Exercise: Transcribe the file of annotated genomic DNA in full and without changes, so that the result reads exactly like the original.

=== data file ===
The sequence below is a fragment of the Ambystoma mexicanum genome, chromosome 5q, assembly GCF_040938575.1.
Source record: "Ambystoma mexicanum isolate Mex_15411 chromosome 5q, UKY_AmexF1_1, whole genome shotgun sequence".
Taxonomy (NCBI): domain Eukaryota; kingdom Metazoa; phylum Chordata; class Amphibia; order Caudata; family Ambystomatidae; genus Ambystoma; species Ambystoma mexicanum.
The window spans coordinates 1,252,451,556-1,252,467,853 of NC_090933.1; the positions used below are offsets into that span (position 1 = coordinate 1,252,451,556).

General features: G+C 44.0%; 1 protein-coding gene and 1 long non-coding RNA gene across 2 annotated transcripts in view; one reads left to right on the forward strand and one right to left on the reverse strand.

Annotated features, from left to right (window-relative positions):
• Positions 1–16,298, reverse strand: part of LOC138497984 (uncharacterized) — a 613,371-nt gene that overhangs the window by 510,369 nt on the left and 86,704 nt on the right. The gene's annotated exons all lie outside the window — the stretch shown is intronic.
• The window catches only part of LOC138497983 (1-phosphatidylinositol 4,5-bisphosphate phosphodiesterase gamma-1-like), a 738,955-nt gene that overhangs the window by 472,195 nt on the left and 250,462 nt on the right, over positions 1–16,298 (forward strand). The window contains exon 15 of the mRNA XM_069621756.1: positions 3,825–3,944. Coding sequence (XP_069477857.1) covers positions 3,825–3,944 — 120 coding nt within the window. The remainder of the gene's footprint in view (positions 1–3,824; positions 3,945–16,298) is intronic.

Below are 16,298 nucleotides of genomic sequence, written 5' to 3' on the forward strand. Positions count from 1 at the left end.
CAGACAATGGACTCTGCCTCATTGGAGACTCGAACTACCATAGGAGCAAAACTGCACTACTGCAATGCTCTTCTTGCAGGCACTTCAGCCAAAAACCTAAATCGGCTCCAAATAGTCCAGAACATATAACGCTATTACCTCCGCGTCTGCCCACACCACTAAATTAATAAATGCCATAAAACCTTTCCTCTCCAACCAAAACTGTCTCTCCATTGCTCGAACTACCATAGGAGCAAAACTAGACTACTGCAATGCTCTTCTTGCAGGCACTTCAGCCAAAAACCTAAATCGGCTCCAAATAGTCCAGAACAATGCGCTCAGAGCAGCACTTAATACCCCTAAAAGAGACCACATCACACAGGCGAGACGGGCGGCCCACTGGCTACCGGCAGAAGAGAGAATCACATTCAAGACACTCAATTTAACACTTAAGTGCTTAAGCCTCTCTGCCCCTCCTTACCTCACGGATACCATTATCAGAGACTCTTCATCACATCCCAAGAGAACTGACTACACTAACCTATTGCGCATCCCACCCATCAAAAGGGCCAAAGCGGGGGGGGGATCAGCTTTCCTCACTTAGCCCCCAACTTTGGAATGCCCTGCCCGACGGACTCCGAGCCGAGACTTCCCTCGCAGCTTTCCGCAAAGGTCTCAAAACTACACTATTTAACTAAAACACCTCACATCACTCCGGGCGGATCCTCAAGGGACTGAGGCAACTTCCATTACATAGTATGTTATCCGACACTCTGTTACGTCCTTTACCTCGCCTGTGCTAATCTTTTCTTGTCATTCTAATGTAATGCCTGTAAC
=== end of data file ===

The sequence below is a fragment of the Ambystoma mexicanum genome, chromosome 5q, assembly GCF_040938575.1.
Source record: "Ambystoma mexicanum isolate Mex_15411 chromosome 5q, UKY_AmexF1_1, whole genome shotgun sequence".
Taxonomy (NCBI): domain Eukaryota; kingdom Metazoa; phylum Chordata; class Amphibia; order Caudata; family Ambystomatidae; genus Ambystoma; species Ambystoma mexicanum.
The window spans coordinates 1,252,451,556-1,252,467,853 of NC_090933.1; the positions used below are offsets into that span (position 1 = coordinate 1,252,451,556).

General features: G+C 44.0%; 1 protein-coding gene and 1 long non-coding RNA gene across 2 annotated transcripts in view; one reads left to right on the forward strand and one right to left on the reverse strand.

Annotated features, from left to right (window-relative positions):
• Positions 1–16,298, reverse strand: part of LOC138497984 (uncharacterized) — a 613,371-nt gene that overhangs the window by 510,369 nt on the left and 86,704 nt on the right. The gene's annotated exons all lie outside the window — the stretch shown is intronic.
• The window catches only part of LOC138497983 (1-phosphatidylinositol 4,5-bisphosphate phosphodiesterase gamma-1-like), a 738,955-nt gene that overhangs the window by 472,195 nt on the left and 250,462 nt on the right, over positions 1–16,298 (forward strand). The window contains exon 15 of the mRNA XM_069621756.1: positions 3,825–3,944. Coding sequence (XP_069477857.1) covers positions 3,825–3,944 — 120 coding nt within the window. The remainder of the gene's footprint in view (positions 1–3,824; positions 3,945–16,298) is intronic.

Below are 16,298 nucleotides of genomic sequence, written 5' to 3' on the forward strand. Positions count from 1 at the left end.
CAGACAATGGACTCTGCCTCATTGGAGACTCGAACTACCATAGGAGCAAAACTGCACTACTGCAATGCTCTTCTTGCAGGCACTTCAGCCAAAAACCTAAATCGGCTCCAAATAGTCCAGAACATATAACGCTATTACCTCCGCGTCTGCCCACACCACTAAATTAATAAATGCCATAAAACCTTTCCTCTCCAACCAAAACTGTCTCTCCATTGCTCGAACTACCATAGGAGCAAAACTAGACTACTGCAATGCTCTTCTTGCAGGCACTTCAGCCAAAAACCTAAATCGGCTCCAAATAGTCCAGAACAATGCGCTCAGAGCAGCACTTAATACCCCTAAAAGAGACCACATCACACAGGCGAGACGGGCGGCCCACTGGCTACCGGCAGAAGAGAGAATCACATTCAAGACACTCAATTTAACACTTAAGTGCTTAAGCCTCTCTGCCCCTCCTTACCTCACGGATACCATTATCAGAGACTCTTCATCACATCCCAAGAGAACTGACTACACTAACCTATTGCGCATCCCACCCATCAAAAGGGCCAAAGCGGGGGGGGGATCAGCTTTCCTCACTTAGCCCCCAACTTTGGAATGCCCTGCCCGACGGACTCCGAGCCGAGACTTCCCTCGCAGCTTTCCGCAAAGGTCTCAAAACTACACTATTTAACTAAAACACCTCACATCACTCCGGGCGGATCCTCAAGGGACTGAGGCAACTTCCATTACATAGTATGTTATCCGACACTCTGTTACGTCCTTTACCTCGCCTGTGCTAATCTTTTCTTGTCATTCTAATGTAATGCCTGTAAC